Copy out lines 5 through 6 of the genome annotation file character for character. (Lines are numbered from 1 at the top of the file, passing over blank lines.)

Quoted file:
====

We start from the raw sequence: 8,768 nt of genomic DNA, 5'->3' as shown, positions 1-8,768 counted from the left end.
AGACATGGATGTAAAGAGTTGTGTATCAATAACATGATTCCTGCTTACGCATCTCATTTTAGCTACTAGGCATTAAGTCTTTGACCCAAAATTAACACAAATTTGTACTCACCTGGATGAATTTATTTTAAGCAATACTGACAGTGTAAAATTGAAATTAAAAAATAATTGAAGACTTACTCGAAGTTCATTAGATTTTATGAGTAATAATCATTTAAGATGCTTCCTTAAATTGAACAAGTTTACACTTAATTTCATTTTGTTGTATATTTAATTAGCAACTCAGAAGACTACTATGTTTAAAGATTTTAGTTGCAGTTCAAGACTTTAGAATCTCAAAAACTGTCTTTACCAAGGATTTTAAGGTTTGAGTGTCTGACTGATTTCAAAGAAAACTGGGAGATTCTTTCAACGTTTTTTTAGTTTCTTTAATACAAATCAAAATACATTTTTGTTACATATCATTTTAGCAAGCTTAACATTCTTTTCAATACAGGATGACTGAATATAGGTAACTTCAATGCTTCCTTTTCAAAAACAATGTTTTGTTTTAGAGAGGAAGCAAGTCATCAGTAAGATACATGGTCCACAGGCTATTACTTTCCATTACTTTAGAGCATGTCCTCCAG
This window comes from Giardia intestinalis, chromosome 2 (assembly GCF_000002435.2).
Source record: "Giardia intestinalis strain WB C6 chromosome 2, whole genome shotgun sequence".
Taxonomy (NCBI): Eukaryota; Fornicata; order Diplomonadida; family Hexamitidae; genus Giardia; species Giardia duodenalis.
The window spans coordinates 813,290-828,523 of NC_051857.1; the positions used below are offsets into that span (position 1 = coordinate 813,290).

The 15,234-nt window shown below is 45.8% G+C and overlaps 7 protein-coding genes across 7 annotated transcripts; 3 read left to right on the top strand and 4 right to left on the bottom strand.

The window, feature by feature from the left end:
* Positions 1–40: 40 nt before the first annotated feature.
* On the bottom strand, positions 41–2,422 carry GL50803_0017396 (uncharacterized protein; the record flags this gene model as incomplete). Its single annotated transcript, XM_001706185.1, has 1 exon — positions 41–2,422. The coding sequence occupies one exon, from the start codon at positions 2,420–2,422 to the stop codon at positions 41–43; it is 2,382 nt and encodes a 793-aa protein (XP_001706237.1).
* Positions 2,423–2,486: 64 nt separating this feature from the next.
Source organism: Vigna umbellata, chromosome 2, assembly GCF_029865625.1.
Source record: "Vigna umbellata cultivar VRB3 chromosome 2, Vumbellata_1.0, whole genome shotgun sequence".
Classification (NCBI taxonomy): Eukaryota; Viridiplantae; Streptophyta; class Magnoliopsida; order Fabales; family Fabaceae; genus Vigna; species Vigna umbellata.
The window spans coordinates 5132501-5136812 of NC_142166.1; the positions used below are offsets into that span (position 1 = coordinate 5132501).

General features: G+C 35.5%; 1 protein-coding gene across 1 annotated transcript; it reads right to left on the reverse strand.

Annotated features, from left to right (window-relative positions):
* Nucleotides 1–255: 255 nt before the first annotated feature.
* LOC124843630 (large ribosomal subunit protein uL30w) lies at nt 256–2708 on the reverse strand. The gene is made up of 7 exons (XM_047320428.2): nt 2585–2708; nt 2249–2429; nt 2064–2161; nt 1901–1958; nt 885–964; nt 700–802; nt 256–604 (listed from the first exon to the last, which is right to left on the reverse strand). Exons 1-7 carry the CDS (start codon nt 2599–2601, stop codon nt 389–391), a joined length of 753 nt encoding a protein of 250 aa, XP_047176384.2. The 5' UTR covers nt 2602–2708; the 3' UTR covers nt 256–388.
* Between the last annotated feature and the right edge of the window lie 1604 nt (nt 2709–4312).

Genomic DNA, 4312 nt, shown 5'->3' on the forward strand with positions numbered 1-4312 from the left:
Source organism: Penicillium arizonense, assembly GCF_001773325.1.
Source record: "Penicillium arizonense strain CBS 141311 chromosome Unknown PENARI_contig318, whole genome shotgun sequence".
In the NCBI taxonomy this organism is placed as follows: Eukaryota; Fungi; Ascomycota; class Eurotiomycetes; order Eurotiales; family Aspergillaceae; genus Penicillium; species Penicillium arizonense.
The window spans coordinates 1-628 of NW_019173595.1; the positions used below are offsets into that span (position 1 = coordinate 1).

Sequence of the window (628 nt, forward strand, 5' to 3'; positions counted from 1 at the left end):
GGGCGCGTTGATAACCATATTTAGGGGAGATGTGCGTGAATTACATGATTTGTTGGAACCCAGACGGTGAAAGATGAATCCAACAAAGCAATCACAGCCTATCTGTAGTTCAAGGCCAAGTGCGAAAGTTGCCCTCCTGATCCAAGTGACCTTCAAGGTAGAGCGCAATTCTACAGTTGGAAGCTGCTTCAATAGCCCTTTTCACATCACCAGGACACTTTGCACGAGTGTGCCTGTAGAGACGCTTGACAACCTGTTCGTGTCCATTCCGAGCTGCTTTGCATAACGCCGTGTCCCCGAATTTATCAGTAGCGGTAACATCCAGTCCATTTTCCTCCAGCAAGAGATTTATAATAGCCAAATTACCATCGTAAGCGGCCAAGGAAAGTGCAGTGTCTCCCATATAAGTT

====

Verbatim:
Taxonomy (NCBI): Eukaryota; Fornicata; order Diplomonadida; family Hexamitidae; genus Giardia; species Giardia duodenalis.
The window spans coordinates 813,290-828,523 of NC_051857.1; the positions used below are offsets into that span (position 1 = coordinate 813,290).